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Saving on logistics costs: Steel companies betting big on captive ports, shipping

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Shri Vaibhavi Logistics

MUMBAI : Jindal Steel and Power (JSPL) emerging as the highest bidder for developing the western dock of Paradip Port would mark the firm’s foray into the ports and shipping sector. The move is akin to that of other steel manufacturers who are betting big on captive ports and shipping to reduce logistics costs.

The Naveen Jindal-led company’s Rs 2,392-crore bid following a tender floated by State-owned Paradip Port Authority to build a 25-million tonne (mt) capacity dry bulk cargo terminal at the western dock of the port was adjudged the winner. The company is now awaiting an official letter, which is expected anytime soon.

“Today, JSPL is exporting about 3 million tonne of goods from India every year, while our imports including coking coal, steel coal and limestone amount to about 8 million tonne. We move this 11 million tonne through six ports — Haldia, Dhamra, Paradip, Gopalpur, Visakhapatnam and Gangavaram — which is a mammoth logistics task,” JSPL Managing Director VR Sharma said.

“So, we decided to have our own port and jetty. This would help in easing our operations. Today we are producing 9 million tonne, which will rise to 15 million by in 2025,” he added.

Following the development of the port, the company would “save a lot” on freight rates and time as Paradip Port is close to its Angul and Raigarh plants.

According to an analyst tracking the sector, JSPL’s move would help it synergise port operations with its manufacturing facilities, apart from the cost savings that include transportation charges. Steel firms without presence in ports, through group companies, would also look at making similar investments in the near future.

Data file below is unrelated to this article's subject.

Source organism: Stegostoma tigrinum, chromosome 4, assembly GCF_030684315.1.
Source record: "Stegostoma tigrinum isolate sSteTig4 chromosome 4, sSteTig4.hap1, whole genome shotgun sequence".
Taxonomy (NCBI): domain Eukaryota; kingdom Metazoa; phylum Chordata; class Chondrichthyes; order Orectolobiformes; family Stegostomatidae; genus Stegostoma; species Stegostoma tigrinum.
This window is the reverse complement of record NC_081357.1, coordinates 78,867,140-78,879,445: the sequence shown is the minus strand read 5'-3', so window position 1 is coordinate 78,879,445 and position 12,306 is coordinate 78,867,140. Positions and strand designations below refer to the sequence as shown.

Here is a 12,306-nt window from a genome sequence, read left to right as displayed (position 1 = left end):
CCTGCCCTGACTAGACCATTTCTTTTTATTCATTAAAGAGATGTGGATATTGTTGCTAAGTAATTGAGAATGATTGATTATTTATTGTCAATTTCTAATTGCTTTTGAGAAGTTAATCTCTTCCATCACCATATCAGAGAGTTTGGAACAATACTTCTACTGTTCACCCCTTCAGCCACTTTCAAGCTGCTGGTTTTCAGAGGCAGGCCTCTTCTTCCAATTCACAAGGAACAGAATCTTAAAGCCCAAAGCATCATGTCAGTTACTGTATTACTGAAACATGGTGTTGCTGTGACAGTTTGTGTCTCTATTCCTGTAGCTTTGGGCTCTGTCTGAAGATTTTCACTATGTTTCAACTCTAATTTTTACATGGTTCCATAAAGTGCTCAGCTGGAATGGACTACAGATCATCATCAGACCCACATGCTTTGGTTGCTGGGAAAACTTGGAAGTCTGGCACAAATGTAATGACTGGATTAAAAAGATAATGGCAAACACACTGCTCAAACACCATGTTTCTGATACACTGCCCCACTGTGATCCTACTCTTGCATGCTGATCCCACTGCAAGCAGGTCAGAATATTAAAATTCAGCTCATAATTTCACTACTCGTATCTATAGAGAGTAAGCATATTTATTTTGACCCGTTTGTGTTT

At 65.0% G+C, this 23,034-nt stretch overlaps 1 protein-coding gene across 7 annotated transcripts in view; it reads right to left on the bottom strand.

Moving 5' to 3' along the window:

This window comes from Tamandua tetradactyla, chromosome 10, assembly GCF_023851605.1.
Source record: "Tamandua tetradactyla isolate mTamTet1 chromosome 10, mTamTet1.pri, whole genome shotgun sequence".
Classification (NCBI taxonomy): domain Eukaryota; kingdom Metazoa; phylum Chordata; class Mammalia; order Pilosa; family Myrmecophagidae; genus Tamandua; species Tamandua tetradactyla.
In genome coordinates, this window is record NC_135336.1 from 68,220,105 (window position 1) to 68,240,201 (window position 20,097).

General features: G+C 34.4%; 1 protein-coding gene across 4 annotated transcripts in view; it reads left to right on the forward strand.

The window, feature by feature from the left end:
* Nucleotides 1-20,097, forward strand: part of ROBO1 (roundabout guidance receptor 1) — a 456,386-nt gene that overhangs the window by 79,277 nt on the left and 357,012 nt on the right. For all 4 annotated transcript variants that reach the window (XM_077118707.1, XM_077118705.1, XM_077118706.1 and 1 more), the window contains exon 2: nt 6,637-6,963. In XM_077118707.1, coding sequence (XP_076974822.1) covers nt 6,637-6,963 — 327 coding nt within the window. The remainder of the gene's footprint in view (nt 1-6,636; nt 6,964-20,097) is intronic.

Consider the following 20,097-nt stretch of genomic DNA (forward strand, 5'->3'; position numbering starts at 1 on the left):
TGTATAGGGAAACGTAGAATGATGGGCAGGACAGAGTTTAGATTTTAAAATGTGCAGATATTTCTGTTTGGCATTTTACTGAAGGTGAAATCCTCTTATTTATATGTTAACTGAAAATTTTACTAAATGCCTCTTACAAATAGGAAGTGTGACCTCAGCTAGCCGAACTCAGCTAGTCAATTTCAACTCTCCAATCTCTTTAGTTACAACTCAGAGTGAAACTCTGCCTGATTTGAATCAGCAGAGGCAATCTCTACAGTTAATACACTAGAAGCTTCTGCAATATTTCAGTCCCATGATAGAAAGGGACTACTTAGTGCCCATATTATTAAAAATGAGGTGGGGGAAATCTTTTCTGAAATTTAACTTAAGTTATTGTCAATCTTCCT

JSW Steel, the flagship company of industrialist Sajjan Jindal-controlled diversified JSW Group, also has a similar strategy.

To reduce logistics cost for JSW Steel, the group had set up port operation through JSW Infrastructure, which is now ranked among the top five port companies in the country. It operates seven port facilities across the eastern, western and southern regions.

JSW Steel moves nearly 4 tonne of inputs — coking coal, iron ore, thermal coal and limestone, among others — to produce one tonne of steel.

“By setting up our own shipping and logistics system we were able to bring down cost by 20-30%. This model is giving us a good advantage, and inland shipping would be the model for moving goods within the country,” JSW Steel joint MD & group chief financial officer Seshagiri Rao MVS said.

At present, JSW Infrastructure owns 110 mt of cargo handling capacity across ports including Jaigarh Port (Maharashtra), Dharamtar, Goa and Paradip. About 60% of this capacity is utilised by JSW Steel and JSW Energy, and the balance 40% is serviced by third-party customers.

The company uses barges for inland transportation such as moving goods from Paradip to Jaigarh. JSW Infrastructure used to take barges on rent, and now has begun procuring its own barges to further reduce logistics costs, Rao added.

According to Sumangal Nevatia, Senior Vice-President at Kotak Securities: “These companies have attractive expansion opportunities in steel and for steel-making they need to import a lot of raw materials including coking coal. At the same time these companies are also looking to expand their flat products portfolio, which have very strong export opportunities”.

“Both for raw material and product sales, port access is a strategic investment. It is integration of the business from a long-term perspective,” he added.

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